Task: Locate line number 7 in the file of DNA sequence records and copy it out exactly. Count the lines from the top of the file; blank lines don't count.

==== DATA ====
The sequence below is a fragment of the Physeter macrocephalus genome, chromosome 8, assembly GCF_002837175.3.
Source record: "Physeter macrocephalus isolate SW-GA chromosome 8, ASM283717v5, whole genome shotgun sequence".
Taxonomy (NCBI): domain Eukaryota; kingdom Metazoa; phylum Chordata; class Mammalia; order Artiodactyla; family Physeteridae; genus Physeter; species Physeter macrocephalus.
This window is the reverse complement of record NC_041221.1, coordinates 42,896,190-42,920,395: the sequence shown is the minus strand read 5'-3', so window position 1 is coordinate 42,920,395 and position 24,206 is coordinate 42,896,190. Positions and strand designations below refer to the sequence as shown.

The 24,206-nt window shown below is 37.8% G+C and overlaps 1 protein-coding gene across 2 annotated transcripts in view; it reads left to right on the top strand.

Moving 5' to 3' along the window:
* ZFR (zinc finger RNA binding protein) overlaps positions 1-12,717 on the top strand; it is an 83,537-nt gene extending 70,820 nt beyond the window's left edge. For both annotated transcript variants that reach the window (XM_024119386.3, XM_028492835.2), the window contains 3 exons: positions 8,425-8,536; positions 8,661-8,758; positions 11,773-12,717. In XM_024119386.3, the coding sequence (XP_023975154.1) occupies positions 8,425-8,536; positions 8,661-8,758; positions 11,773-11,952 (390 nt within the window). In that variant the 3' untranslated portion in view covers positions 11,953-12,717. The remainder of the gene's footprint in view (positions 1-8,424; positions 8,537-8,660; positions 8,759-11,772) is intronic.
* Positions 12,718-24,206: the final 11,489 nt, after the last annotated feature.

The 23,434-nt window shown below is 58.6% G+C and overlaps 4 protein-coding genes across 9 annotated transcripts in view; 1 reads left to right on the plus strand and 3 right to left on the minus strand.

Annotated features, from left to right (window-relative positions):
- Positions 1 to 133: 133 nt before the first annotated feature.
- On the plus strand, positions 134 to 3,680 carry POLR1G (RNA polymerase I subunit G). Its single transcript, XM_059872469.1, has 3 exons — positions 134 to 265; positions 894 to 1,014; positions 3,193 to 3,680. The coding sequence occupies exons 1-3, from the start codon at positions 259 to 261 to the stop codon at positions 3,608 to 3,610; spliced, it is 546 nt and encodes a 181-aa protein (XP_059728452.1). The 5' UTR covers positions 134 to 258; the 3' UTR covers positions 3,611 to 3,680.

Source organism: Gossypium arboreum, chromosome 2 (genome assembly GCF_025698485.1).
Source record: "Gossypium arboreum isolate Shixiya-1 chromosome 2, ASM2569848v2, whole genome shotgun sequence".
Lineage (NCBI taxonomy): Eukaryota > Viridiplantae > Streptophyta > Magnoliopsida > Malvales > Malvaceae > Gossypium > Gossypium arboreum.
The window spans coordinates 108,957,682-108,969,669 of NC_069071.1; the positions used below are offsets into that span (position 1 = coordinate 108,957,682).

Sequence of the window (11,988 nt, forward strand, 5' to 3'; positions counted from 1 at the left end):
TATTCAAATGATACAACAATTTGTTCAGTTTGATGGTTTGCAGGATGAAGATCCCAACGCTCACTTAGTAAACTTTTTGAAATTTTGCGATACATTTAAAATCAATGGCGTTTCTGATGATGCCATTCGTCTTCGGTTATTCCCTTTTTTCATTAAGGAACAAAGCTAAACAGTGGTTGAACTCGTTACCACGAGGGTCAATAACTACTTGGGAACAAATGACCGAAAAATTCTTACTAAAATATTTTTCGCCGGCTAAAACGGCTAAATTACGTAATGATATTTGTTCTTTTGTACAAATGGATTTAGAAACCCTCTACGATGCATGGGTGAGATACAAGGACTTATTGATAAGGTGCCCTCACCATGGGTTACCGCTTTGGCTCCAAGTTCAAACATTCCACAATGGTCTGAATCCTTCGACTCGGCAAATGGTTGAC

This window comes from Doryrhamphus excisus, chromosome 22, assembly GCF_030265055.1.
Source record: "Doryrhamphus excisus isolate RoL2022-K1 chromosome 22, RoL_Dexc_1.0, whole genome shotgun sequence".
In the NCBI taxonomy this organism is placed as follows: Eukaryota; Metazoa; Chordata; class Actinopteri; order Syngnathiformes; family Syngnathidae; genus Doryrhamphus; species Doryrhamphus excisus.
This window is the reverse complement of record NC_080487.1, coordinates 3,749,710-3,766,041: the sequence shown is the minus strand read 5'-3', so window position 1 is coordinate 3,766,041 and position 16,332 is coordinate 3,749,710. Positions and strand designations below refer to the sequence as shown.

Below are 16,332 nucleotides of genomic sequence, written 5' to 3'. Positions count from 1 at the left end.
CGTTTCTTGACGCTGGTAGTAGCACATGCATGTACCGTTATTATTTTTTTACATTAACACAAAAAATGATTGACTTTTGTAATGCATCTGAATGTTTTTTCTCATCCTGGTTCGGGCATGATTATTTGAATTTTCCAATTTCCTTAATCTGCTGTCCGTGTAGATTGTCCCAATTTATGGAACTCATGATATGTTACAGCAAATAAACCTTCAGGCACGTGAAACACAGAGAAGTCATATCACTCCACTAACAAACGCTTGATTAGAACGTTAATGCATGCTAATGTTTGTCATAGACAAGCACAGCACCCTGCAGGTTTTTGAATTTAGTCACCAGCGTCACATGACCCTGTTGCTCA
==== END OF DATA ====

* ZFR (zinc finger RNA binding protein) overlaps positions 1-12,717 on the top strand; it is an 83,537-nt gene extending 70,820 nt beyond the window's left edge. For both annotated transcript variants that reach the window (XM_024119386.3, XM_028492835.2), the window contains 3 exons: positions 8,425-8,536; positions 8,661-8,758; positions 11,773-12,717. In XM_024119386.3, the coding sequence (XP_023975154.1) occupies positions 8,425-8,536; positions 8,661-8,758; positions 11,773-11,952 (390 nt within the window). In that variant the 3' untranslated portion in view covers positions 11,953-12,717. The remainder of the gene's footprint in view (positions 1-8,424; positions 8,537-8,660; positions 8,759-11,772) is intronic.